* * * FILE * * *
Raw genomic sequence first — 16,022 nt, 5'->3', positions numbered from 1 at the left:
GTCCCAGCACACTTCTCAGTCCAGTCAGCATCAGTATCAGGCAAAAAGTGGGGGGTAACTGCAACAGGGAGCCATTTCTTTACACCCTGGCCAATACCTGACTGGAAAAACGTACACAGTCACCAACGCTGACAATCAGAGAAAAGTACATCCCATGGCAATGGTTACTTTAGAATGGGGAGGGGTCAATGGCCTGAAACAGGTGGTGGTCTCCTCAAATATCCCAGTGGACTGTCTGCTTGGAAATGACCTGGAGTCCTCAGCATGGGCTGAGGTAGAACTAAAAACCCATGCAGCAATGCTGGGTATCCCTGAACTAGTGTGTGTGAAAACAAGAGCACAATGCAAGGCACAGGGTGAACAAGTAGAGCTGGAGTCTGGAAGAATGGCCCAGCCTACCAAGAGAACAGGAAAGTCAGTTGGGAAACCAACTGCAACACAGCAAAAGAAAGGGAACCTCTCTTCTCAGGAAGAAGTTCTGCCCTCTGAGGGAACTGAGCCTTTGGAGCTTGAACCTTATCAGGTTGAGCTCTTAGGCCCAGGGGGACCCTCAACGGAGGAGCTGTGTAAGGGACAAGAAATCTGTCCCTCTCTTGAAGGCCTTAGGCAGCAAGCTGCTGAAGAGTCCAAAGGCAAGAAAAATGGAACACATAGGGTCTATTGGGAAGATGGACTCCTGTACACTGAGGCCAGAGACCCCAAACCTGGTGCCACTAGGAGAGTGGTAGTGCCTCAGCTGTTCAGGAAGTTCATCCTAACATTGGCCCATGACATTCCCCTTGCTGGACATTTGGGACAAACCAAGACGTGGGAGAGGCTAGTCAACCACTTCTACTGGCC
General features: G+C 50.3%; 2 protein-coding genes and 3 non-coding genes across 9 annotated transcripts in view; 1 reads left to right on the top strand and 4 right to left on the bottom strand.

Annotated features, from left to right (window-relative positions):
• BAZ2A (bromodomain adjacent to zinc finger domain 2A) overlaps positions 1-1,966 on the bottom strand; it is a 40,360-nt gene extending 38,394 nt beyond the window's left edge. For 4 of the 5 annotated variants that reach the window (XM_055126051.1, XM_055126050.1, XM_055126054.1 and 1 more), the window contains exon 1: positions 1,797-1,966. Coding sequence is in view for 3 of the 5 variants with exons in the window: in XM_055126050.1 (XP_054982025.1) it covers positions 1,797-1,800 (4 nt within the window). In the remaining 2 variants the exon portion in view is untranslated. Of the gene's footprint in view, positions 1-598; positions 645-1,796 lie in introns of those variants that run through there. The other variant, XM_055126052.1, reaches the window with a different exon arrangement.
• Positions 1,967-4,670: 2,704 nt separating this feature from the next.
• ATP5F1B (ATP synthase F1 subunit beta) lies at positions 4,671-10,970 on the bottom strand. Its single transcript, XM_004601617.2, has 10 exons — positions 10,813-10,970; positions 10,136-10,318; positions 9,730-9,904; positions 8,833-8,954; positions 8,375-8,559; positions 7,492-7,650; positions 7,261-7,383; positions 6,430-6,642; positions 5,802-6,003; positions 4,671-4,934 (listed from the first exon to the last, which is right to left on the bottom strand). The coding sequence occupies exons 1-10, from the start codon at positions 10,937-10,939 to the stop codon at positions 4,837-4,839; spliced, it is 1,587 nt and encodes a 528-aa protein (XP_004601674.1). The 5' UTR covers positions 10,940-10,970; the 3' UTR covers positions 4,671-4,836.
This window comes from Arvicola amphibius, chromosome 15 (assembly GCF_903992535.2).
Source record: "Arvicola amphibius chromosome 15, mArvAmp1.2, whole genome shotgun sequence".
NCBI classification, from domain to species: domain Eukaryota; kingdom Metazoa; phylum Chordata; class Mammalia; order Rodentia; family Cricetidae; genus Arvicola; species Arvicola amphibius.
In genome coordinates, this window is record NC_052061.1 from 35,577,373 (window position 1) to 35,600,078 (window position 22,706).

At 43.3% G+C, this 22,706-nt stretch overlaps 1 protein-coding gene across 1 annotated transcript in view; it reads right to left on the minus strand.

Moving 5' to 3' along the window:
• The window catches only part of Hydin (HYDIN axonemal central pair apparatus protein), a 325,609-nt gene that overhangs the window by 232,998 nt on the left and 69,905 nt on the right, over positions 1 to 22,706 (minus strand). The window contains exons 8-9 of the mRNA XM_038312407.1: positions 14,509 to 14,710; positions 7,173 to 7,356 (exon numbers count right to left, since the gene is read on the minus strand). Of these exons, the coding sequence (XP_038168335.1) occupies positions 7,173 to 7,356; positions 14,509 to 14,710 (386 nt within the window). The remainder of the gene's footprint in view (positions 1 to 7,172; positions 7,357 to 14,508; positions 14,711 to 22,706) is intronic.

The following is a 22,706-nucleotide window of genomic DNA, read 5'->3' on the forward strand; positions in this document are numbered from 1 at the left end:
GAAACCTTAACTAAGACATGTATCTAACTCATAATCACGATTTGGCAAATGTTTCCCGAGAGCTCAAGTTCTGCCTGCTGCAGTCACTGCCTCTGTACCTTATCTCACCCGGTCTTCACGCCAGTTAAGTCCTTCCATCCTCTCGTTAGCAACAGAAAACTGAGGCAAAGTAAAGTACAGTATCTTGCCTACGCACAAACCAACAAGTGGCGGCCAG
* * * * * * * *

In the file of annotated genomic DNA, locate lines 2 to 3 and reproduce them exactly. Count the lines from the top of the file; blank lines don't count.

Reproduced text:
GTCCCAGCACACTTCTCAGTCCAGTCAGCATCAGTATCAGGCAAAAAGTGGGGGGTAACTGCAACAGGGAGCCATTTCTTTACACCCTGGCCAATACCTGACTGGAAAAACGTACACAGTCACCAACGCTGACAATCAGAGAAAAGTACATCCCATGGCAATGGTTACTTTAGAATGGGGAGGGGTCAATGGCCTGAAACAGGTGGTGGTCTCCTCAAATATCCCAGTGGACTGTCTGCTTGGAAATGACCTGGAGTCCTCAGCATGGGCTGAGGTAGAACTAAAAACCCATGCAGCAATGCTGGGTATCCCTGAACTAGTGTGTGTGAAAACAAGAGCACAATGCAAGGCACAGGGTGAACAAGTAGAGCTGGAGTCTGGAAGAATGGCCCAGCCTACCAAGAGAACAGGAAAGTCAGTTGGGAAACCAACTGCAACACAGCAAAAGAAAGGGAACCTCTCTTCTCAGGAAGAAGTTCTGCCCTCTGAGGGAACTGAGCCTTTGGAGCTTGAACCTTATCAGGTTGAGCTCTTAGGCCCAGGGGGACCCTCAACGGAGGAGCTGTGTAAGGGACAAGAAATCTGTCCCTCTCTTGAAGGCCTTAGGCAGCAAGCTGCTGAAGAGTCCAAAGGCAAGAAAAATGGAACACATAGGGTCTATTGGGAAGATGGACTCCTGTACACTGAGGCCAGAGACCCCAAACCTGGTGCCACTAGGAGAGTGGTAGTGCCTCAGCTGTTCAGGAAGTTCATCCTAACATTGGCCCATGACATTCCCCTTGCTGGACATTTGGGACAAACCAAGACGTGGGAGAGGCTAGTCAACCACTTCTACTGGCC
General features: G+C 50.3%; 2 protein-coding genes and 3 non-coding genes across 9 annotated transcripts in view; 1 reads left to right on the top strand and 4 right to left on the bottom strand.